Explosive growth in emerging markets has created a significant demand for companies to move workers around the globe to explore and seize new opportunities. At the same time, there has been an equally significant demand for companies to reduce their mobility costs. As a result, traditional employees are now more likely to be sent on short trips to fill specific business or customer needs, and project-based assignments are often more likely to be filled by a modern workforce that includes a variety of nonemployees.
A large majority of companies have seen an increase in these new types of assignments. Nevertheless, many still do not have formal guidelines for managing frequent crossborder travelers, and they admittedly fall short of properly educating their managers and mobile workers on the potential risks of these arrangements. Consequently, many vulnerabilities and misconceptions persist. Additionally, the growing prevalence of accidental expats has led to heightened scrutiny, incentivizing governments to crack down on business travelers and, with the assistance of technology, to become more adept at catching transgressions.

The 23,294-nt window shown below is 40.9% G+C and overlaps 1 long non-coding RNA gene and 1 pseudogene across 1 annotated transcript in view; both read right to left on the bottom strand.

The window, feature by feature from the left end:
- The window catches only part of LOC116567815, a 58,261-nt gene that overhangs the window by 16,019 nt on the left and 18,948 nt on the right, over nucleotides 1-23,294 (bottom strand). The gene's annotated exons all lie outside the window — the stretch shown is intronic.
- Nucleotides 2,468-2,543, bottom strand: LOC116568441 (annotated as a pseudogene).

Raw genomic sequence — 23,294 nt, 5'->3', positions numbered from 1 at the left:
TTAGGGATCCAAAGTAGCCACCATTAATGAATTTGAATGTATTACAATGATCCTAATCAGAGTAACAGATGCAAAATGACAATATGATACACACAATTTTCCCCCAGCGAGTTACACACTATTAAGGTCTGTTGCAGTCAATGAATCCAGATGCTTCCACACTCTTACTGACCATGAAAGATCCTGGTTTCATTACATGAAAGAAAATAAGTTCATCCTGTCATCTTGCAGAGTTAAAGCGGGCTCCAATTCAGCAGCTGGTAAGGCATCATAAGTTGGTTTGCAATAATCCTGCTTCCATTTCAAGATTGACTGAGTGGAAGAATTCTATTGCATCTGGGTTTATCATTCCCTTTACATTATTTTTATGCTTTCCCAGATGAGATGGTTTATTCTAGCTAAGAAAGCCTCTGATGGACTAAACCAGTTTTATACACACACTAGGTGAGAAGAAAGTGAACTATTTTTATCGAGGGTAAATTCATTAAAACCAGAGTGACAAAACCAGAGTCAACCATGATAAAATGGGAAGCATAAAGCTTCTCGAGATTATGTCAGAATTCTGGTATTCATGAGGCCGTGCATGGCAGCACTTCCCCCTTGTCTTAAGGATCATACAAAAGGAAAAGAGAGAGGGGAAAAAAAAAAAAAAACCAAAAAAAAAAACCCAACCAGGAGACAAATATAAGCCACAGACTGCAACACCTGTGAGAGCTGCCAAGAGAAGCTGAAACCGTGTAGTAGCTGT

In short, the continued evolution of the mobile modern workforce has turned mobility from an HR administrative function to a high-risk, multifaceted
compliance concern involving immigration, tax and employment law challenges. In this environment, multinationals find themselves in an ongoing balancing act between the desire to cut costs and quickly fill critical talent shortages on one hand, and the desire to maintain compliance on the other. While many have embraced the “gig worker” as a creative way to fill the demand for skilled overseas labor, this approach is not immune to risk. Therefore, forward-thinking companies must adjust policies and procedures, create new systems, and expand institutional knowledge of rules in the countries where they do business. This will provide that the mobile modern workforce continues to be an asset and not a liability.
Our latest Global Immigration & Mobility publication outlines what companies can do now to ensure their modern workforce remains an asset, and not a liability.